778 F.2d 762
Bankr. L. Rep. P 70,904
In the Matter of Arthur WISZ, Debtor.
Arthur WISZ, Plaintiff-Appellant,
Roger W. MOISTER, Jr., Defendant-Appellee.
United States Court of Appeals,
Dec. 23, 1985.
Charles A. Thomas, Jr., Temple, Ga., for plaintiff-appellant.
Roger W. Moister, Jr., Trustee, Atlanta, Ga., for defendant-appellee.
Appeal from the United States District Court for the Northern District of Georgia.
Before GODBOLD, Chief Judge, RONEY and ANDERSON, Circuit Judges.
Wisz seeks review of the district court's affirmance of an order of the bankruptcy court holding that property of his estate was not exempt. We dismiss for lack of jurisdiction.
Wisz filed a Chapter 7 bankruptcy petition on October 25, 1982. In February 1983 he received $12,956.56 from a pension and profit sharing plan maintained by his former employer. The trustee of Wisz's estate learned of this payment and directed the administrator of the pension and profit sharing plan to pay the trustee the remainder of the amounts owing Wisz. The administrator complied and paid $8,440.85 to the trustee.
On June 27, 1983 Wisz amended his schedule to include the monies received under the plan. He then claimed that these payments were exempt property under Georgia law1 and therefore exempt under federal bankruptcy law. See 11 U.S.C. Sec. 522(b) (allowing debtor to elect state law exemptions). The trustee objected to this claim of exemption. After a hearing the bankruptcy court held that the payments were not exempt under Georgia law because they were not "reasonably necessary" for the support of appellant and his wife.2 In the alternative the bankruptcy court ruled that Wisz had waived any right he had to exempt these payments because he had attempted to conceal from the trustee the money he received under the plan. The district court affirmed the bankruptcy court's decision on both grounds.
Congress has granted this court jurisdiction over bankruptcy appeals only where the appeal is from a final order. See Providers Benefit Life Insurance Co. v. Tidewater Group, Inc. (In re Tidewater), 734 F.2d 794, 795 (11th Cir.1984); International Horizons, Inc. v. Committee of Unsecured Creditors (In re International Horizons), 689 F.2d 996, 1000 (11th Cir. 1982).3 In determining what is a final order in a bankruptcy appeal this court consistently has applied the final-order jurisprudence developed under 28 U.S.C. Sec. 1291. See In re International Horizons, 689 F.2d at 1000 n. 6. Under this jurisprudence a final order is "one which ends the litigation on the merits and leaves nothing for the court to do but execute judgment." Catlin v. U.S., 324 U.S. 229, 233, 65 S.Ct. 631, 633, 89 L.Ed. 911; In re Tidewater, 734 F.2d at 795-96. Measured against this standard the district court's affirmance of the decision of the bankruptcy court falls far short of being a final order. Even Wisz does not suggest that the bankruptcy court's role in this litigation is at an end.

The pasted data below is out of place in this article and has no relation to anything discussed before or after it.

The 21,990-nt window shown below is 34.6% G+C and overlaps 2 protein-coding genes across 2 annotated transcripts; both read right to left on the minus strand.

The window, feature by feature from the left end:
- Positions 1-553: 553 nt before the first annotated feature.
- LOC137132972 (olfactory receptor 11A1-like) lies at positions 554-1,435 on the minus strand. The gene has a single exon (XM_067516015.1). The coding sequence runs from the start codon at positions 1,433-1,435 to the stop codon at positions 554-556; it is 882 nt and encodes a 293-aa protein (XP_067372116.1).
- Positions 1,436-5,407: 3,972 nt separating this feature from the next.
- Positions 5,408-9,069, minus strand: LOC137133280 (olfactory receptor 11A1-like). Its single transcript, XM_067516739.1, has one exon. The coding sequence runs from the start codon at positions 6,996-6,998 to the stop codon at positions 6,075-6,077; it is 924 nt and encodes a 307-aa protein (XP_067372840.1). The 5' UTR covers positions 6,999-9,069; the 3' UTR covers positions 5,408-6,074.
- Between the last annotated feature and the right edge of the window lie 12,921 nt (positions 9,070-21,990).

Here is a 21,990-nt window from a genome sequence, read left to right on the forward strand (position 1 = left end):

Although the district court's order is not final within the definition set forth in Catlin courts in applying 28 U.S.C. Sec. 1291 have fashioned an exception to Catlin 's seemingly absolute language. In Cohen v. Beneficial Industrial Loan Corp., 337 U.S. 541, 69 S.Ct. 1221, 93 L.Ed. 1528 (1949) the Supreme Court held that a court could review under 28 U.S.C. Sec. 1291 an order that would normally be considered interlocutory if (1) the order is independent from the substance of the other claims in the action, (2) prompt review is necessary to protect important interest of any party; and (3) the reviewing court examines the first two requirements in light of practical, as opposed to technical, considerations. See In re Tidewater, 734 F.2d at 796-97.
The order in this case does not fall within the narrow ambit of the Cohen doctrine because Wisz has not shown that prompt review is necessary to protect his interests. The bankruptcy court found that Wisz had no immediate need for the money in question, his monthly income met his monthly expenses, and the money he had received directly from the pension plan had been put in a bank account and never used to meet current expenses. These findings are not clearly erroneous. See U.S. v. Gypsum Co., 333 U.S. 364, 395, 68 S.Ct. 525, 542, 92 L.Ed. 746 (1948). Thus, Wisz will not be harmed by reserving his appeal on this issue until this court has a final order before it.
The appeal is DISMISSED.
Ga.Ann.Code 44-13-100(a)(2)(E) (1982) provides:
[A]ny debtor who is a natural person may exempt, pursuant to this article, for purposes of bankruptcy.... [a] payment under a pension, annuity, or similar plan or contract on account of illness, disability, death, age, or length of service, to the extent reasonably necessary for the support of the debtor or any dependent of the debtor.
Although these cases were decided under the predecessor of 28 U.S.C. 158, we find no evidence either in the language of the statute or in the relevant congressional history indicating that Congress wished to expand this court's jurisdiction over bankruptcy appeals. In fact, Congress narrowed our jurisdiction by no longer allowing parties, upon mutual agreement, to appeal directly to this court from a final order of the bankruptcy court. Compare 28 U.S.C. Sec. 158 with 28 U.S.C. Sec. 1293